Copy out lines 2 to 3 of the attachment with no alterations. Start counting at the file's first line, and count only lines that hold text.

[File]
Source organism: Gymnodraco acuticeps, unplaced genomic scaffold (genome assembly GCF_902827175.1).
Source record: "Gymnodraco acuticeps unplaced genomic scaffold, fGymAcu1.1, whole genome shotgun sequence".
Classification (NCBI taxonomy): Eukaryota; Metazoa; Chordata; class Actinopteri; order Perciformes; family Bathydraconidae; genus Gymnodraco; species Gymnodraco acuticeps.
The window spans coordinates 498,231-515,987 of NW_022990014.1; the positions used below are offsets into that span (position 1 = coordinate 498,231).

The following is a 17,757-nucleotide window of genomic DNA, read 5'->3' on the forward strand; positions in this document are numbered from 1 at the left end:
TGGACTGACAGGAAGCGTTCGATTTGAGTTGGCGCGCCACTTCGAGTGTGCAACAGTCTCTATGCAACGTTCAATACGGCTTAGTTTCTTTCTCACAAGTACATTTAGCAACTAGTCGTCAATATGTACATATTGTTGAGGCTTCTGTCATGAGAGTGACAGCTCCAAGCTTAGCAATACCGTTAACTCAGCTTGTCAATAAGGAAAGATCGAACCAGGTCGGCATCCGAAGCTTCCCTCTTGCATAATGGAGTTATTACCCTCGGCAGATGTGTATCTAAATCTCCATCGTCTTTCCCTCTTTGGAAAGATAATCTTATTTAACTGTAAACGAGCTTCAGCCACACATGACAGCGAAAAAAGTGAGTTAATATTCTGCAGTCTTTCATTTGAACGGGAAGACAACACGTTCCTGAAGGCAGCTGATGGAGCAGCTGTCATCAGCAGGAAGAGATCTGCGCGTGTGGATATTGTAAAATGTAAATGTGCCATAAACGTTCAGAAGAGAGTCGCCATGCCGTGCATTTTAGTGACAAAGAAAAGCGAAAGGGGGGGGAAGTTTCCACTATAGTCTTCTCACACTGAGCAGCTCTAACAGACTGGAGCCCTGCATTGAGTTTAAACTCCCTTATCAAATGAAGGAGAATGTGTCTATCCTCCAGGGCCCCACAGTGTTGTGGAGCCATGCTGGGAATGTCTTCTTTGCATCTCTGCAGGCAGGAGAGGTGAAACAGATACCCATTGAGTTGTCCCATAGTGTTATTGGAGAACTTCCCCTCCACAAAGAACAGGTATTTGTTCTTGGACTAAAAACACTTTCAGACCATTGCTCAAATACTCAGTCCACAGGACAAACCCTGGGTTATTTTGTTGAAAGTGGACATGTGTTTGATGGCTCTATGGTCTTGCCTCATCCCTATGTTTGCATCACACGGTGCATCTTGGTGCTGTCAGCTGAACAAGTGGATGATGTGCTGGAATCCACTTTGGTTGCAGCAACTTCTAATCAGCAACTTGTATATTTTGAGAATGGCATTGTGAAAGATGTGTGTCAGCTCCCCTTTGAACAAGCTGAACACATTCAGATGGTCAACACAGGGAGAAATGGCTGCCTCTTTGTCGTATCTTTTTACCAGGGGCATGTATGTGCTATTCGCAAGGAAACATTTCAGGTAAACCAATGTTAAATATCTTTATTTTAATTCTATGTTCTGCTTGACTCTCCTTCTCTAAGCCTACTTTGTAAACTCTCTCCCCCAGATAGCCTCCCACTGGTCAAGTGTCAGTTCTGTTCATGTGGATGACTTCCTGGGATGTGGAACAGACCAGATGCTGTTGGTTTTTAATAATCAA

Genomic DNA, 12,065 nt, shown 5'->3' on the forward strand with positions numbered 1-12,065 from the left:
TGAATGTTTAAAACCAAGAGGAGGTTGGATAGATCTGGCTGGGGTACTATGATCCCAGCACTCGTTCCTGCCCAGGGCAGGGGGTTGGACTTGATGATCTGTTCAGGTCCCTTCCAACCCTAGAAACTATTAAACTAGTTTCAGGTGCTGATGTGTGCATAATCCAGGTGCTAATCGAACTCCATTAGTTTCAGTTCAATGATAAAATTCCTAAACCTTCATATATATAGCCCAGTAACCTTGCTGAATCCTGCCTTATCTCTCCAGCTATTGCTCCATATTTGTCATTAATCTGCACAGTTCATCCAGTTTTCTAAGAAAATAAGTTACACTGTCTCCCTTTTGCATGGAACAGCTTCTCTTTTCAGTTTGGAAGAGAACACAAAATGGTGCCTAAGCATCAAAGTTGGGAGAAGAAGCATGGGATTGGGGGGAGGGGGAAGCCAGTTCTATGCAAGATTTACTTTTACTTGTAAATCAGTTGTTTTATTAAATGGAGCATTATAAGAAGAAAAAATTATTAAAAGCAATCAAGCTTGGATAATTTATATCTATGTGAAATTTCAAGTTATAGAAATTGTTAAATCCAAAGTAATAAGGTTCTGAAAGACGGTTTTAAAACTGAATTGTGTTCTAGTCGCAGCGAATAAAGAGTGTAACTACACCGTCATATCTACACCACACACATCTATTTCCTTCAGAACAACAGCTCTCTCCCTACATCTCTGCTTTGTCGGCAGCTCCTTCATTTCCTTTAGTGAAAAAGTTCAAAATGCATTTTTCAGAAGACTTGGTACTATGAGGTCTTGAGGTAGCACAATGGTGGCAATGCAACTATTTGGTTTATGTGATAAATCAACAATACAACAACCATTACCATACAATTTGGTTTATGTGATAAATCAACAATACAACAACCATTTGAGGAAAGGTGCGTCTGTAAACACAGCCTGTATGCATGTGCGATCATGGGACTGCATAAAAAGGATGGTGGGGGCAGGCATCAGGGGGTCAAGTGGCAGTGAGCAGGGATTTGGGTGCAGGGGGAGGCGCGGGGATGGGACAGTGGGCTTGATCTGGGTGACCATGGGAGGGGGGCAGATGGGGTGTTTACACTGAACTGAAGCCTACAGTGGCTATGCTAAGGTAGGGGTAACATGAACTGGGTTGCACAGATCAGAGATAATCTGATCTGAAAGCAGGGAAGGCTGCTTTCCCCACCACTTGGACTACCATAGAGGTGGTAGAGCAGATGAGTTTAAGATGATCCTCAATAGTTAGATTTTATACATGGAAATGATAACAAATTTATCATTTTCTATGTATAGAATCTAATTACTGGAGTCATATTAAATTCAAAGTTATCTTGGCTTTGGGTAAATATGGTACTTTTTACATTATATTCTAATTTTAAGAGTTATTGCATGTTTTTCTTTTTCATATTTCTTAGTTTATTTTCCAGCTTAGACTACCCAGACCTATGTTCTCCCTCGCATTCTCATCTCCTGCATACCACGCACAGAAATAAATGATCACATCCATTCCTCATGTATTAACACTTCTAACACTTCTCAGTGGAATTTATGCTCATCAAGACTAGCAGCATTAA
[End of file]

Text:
Source record: "Gymnodraco acuticeps unplaced genomic scaffold, fGymAcu1.1, whole genome shotgun sequence".
Classification (NCBI taxonomy): Eukaryota; Metazoa; Chordata; class Actinopteri; order Perciformes; family Bathydraconidae; genus Gymnodraco; species Gymnodraco acuticeps.